We have seen that Jesus clearly believed Scripture to be true and just how important Scripture is to our lives. But the question now comes, what do we do with it? When it comes to the Bible normally we read it in two ways, first we meditate upon it and secondly we study it.
Meditate – The kind of meditation encouraged in the Bible differs from other kinds of meditation in several ways. While some advocate a kind of meditation in which you do your best to empty your mind, Christian meditation involves filling your mind with God and truth. For some, meditation is an attempt to achieve complete mental passivity, but biblical meditation requires constructive mental activity. Worldly meditation employs visualization techniques intended to “create your own reality.” And while Christian history has always had a place for the sanctified use of our God-given imagination in meditation, imagination is our servant to help us meditate on things that are true (Philippians 4:8). Furthermore, instead of “creating our own reality” through visualization, we link meditation with prayer to God and responsible, Spirit-filled human action to effect changes.
Meditation is deep thinking on the truths and spiritual realities revealed in Scripture for the purposes of understanding, application, and prayer. Meditation goes beyond hearing, reading, studying, and even memorizing as a means of taking in God’s Word.
Meditation is the missing link between Bible intake and prayer. The two are often disjointed when they should be united as we seen while looking at prayer. We read the Bible, close it, and then try to shift gears into prayer. But many times it seems as if the gears between the two won’t mesh. In fact, after some forward progress in our time in the Word, shifting to prayer sometimes is like suddenly moving back into neutral or even reverse. Instead there should be a smooth, almost unnoticeable transition between Scripture input and prayer output so that we move even closer to God in those moments. This happens when there is the link of meditation in between.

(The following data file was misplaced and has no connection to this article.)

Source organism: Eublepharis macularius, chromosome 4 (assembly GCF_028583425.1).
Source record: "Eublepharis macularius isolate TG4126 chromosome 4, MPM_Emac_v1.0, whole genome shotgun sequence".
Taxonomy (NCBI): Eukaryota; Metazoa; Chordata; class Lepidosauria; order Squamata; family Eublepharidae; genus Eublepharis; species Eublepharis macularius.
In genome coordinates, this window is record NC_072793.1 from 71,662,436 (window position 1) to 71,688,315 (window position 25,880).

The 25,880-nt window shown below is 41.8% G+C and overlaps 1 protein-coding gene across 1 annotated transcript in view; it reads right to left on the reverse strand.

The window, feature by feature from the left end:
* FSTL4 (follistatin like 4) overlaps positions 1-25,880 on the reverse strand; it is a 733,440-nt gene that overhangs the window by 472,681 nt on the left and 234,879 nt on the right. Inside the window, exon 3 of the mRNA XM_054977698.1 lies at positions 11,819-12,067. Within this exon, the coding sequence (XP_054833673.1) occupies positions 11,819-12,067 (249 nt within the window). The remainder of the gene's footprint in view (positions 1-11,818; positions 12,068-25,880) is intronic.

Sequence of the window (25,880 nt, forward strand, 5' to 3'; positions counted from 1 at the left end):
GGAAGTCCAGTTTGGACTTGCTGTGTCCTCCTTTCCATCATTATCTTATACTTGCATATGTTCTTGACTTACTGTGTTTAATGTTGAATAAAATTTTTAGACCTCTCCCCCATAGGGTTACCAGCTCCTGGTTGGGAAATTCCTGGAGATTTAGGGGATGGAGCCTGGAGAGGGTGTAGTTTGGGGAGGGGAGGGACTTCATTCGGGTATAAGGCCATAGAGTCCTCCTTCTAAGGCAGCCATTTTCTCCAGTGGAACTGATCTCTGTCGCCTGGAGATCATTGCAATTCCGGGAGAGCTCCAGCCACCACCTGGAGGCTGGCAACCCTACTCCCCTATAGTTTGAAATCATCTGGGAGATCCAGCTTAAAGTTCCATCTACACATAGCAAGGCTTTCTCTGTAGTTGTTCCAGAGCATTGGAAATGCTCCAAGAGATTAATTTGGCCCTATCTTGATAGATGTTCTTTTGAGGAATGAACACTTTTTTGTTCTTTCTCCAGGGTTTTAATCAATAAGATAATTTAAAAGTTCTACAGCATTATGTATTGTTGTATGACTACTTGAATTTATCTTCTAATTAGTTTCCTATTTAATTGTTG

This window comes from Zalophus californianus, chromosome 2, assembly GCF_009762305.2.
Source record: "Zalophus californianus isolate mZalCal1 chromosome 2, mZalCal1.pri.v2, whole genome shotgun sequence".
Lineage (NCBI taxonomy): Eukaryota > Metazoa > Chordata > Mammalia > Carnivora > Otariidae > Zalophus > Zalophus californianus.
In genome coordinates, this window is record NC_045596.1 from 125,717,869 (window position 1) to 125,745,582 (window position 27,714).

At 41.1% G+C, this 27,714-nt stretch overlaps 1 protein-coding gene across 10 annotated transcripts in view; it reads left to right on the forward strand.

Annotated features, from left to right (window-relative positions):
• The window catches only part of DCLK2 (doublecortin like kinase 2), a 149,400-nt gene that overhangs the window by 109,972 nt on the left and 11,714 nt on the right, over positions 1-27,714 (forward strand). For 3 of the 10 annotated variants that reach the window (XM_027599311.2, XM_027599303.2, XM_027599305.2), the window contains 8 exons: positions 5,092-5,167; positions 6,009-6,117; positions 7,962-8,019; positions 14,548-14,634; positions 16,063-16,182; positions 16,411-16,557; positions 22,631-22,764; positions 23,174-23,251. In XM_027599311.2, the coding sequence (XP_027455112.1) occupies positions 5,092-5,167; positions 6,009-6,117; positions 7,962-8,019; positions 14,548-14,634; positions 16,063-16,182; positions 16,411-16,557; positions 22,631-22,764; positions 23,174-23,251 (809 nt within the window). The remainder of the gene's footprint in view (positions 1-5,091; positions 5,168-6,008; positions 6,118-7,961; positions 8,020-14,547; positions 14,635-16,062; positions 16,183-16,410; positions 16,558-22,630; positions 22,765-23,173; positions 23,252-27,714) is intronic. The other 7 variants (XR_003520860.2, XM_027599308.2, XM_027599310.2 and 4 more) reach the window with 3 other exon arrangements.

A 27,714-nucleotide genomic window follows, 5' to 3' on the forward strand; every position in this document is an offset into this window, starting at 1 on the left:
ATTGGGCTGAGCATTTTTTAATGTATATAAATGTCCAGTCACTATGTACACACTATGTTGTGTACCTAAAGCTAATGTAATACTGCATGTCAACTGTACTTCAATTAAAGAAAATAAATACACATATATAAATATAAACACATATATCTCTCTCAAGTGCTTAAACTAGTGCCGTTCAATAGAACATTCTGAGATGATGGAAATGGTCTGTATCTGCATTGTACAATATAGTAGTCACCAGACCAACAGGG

Study – Jonathan Edwards said ‘Resolved, to study the Scriptures so steadily, constantly and frequently, as that I may find, and plainly perceive myself to grow in the knowledge of the same.’
This is a lesson learned by George Mueller. In the first years of George Mueller’s Christian life, he spent more time reading the works of men than the Scriptures. Up until the day of his conversion he could not even recall reading one chapter of the Book of books. However, in the ninety-second year of his life he told his biographer that for every page he had read in any other book he was sure that he had proportionately read ten pages of the Bible. During the last twenty years of his life he read through the Scripture four or five times annually. He wrote ‘Now what is food for the inner man? Not prayer, but the Word of God; and here again, not the simple reading of the Word of God, so that it only passes through our minds, just as water passes through a pipe, but considering what we read, pondering it over and applying it to our hearts.’
Studying Scripture and meditating upon it is so important for our spiritual growth, the next days we will look at how we can do this.